Meet the Editor:
Professor Yukiko Yamada-Takamura

In commemoration of International Women’s Day, we reached out to our female Editors in STEM for an interview on their experience as a woman in the field. In this edition of our “Meet the Editor” series, we speak to Professor Yukiko Yamada-Takamura, Associate Editor of Science and Technology of Advanced Materials (STAM).

Prof Takamura specializes in thin-film surfaces and interfaces, nanostructure physics, material fabrication and microstructure control. Her work goes beyond academic teaching where she also manages research teams and serves as member of other board of directors in the field.

Can you introduce yourself, give us a brief description about who you are, and where you are based in the world.

I am a professor in Materials Science holding a PhD in Metallurgy. I teach in Japan Advanced Institute of Science and Technology (JAIST) located in Ishikawa prefecture, which is Japan’s first national independent graduate school with campus founded in 1990.

Besides teaching courses and training graduate students through research on nanomaterials, I represent and manage our institute’s team in Advanced Research Infrastructure for Materials and Nanotechnology (ARIM) project lead by National Institute for Materials Science (NIMS) and funded by Ministry of Education, Culture, Sports, Science and Technology (MEXT). With that, 25 institutions share their research facilities to outside academic and industrial users providing technical support and collecting materials data to be shared, at the same time.  

I have also been active as a member of the board of directors in Thin Film and Surface Physics Division of the Japan Society of Applied Physics, and more recently, as a member of Committee on Nanotechnology and Materials Science in MEXT. Last year, I was newly appointed as an associate member of the Science Council of Japan. 

In a few sentences, please describe the focus of your work.

Since my student days, I have been interested in experimentally realizing materials which are not the most stable phase under ambient conditions, and thus difficult to synthesize. Recently, I have been working on experimentally realizing and characterizing novel two-dimensional (2D) materials, such as “silicene”, Si-version graphene.

Right now, I am collaborating with my colleagues in a “2.5-dimensional materials” project funded by MEXT to further explore the possibilities of interfacing different 2D materials and intercalating various atoms and molecules to produce novel materials with new functionalities.

Professor Yukiko Yamada-Takamura
Prof Takamura alongside graduating students and staffs in front of the enlarged title page of Sir Francis Bacon’s “Novum Organum” in the institute’s library. The book is among the library’s collection of rare books.

What led you to become an associate editor with STAM, and could you briefly share what your day-to-day role as an editor entails?   

Serving as an Associate Editor since 2015, I was first invited to join the editorial board after writing an invited review on silicene for STAM journal. One of my roles as an editor is to find expert reviewers for assigned manuscripts and collect reviews in reasonable time, so that we can make decisions on their publications. Additionally, I search and invite active researchers in our field, who could potentially contribute to STAM by writing reviews or original papers. I also advertise our journal whenever I have the opportunity.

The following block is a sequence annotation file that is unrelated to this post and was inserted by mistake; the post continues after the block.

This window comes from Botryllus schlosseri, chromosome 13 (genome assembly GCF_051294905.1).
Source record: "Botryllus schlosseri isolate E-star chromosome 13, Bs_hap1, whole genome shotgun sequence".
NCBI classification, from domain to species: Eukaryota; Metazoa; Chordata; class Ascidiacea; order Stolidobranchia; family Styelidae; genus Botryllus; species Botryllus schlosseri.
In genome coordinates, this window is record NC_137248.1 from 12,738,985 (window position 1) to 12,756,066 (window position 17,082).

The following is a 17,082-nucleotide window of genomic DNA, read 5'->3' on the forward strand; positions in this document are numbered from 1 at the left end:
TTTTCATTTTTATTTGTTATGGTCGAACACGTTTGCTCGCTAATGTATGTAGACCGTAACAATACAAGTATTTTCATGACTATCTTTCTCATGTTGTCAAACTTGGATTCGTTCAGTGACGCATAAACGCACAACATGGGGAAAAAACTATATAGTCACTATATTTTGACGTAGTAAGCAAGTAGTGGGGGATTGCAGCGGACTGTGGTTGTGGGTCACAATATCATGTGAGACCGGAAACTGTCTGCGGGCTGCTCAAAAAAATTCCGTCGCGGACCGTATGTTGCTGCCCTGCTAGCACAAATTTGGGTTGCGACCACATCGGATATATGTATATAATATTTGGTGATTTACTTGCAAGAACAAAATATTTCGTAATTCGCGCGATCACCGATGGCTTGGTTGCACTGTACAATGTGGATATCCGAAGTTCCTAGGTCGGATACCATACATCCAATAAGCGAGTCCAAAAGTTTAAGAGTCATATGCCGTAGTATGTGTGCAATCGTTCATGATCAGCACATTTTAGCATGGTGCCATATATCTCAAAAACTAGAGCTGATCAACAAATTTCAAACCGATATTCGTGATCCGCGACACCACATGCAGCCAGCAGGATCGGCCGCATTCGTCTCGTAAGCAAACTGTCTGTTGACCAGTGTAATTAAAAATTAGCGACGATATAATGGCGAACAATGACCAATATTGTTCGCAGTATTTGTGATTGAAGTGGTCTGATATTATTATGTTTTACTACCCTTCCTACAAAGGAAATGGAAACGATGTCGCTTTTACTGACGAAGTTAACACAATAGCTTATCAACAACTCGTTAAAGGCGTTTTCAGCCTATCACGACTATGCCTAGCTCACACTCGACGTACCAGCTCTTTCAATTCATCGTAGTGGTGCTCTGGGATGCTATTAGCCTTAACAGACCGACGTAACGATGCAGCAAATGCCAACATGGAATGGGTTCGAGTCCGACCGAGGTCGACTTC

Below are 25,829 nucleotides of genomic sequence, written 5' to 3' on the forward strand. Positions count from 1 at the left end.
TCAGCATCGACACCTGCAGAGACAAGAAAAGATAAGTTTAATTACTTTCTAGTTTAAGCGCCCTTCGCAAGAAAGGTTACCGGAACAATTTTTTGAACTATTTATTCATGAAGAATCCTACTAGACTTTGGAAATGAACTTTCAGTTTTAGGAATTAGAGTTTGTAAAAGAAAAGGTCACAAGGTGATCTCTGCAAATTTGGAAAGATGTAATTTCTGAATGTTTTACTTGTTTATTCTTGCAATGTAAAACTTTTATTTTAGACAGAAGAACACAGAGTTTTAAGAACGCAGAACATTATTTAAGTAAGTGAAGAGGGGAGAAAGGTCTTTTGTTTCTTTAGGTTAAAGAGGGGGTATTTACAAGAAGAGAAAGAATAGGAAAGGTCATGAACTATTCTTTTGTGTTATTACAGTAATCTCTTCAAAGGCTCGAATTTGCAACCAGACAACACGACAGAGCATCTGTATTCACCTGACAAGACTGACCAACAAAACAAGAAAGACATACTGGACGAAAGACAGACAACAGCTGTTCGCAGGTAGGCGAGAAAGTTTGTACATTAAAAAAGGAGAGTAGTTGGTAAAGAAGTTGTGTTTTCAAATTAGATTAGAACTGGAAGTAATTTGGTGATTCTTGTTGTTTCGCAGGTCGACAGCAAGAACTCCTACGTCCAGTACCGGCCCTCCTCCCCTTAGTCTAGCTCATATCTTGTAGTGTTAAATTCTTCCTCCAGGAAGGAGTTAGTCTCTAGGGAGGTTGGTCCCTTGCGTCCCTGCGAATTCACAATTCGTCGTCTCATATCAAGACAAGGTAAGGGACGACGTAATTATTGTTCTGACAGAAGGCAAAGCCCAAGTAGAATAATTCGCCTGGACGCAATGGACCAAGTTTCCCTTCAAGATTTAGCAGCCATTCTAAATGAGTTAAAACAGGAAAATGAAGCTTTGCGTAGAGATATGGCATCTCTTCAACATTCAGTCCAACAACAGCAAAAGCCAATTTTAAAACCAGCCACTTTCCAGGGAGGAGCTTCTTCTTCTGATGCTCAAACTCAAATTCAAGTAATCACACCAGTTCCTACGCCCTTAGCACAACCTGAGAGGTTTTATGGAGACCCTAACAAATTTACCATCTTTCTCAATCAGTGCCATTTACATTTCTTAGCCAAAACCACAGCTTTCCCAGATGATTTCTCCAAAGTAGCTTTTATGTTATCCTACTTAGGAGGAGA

Why should researchers submit to STAM?  

STAM is a fully open-access online journal which accepts research and review articles across all aspects of materials science. It offers golden open access publication of your manuscript with a reasonable article processing charge (APC). Additionally, in celebration of STAM’s 25th anniversary, authors can benefit from zero APC until 31 March 2025, courtesy of NIMS and Empa.

    What do you think are the most important steps needed to encourage more girls and young women to pursue careers in STEM?  

    I believe it is essential for parents, schoolteachers, and peers to actively encourage girls to pursue studies in mathematics, science, programming, and related fields from an early age. It’s crucial to consistently illustrate to young women that there are numerous career opportunities in STEM fields after their studies and that they are eagerly welcomed in these professions. 

    You’ve achieved significant success in a traditionally male-dominated field. What message do you have for the next generation of women leaders and innovators?  

    I beg you not to quit your career in STEM. We need you! 

    Prof Takamura together with her research group members in lab

      About the Journal

      Science and Technology of Advanced Materials (STAM) is a leading open access, international journal for outstanding research articles across all aspects of materials science. Our audience is the international community across the disciplines of materials science, physics, chemistry, biology as well as engineering.

      The journal covers a broad spectrum of topics including functional and structural materials, synthesis and processing, theoretical analyses, characterization and properties of materials. Emphasis is placed on the interdisciplinary nature of materials science and issues at the forefront of the field, such as energy and environmental issues, as well as medical and bioengineering applications.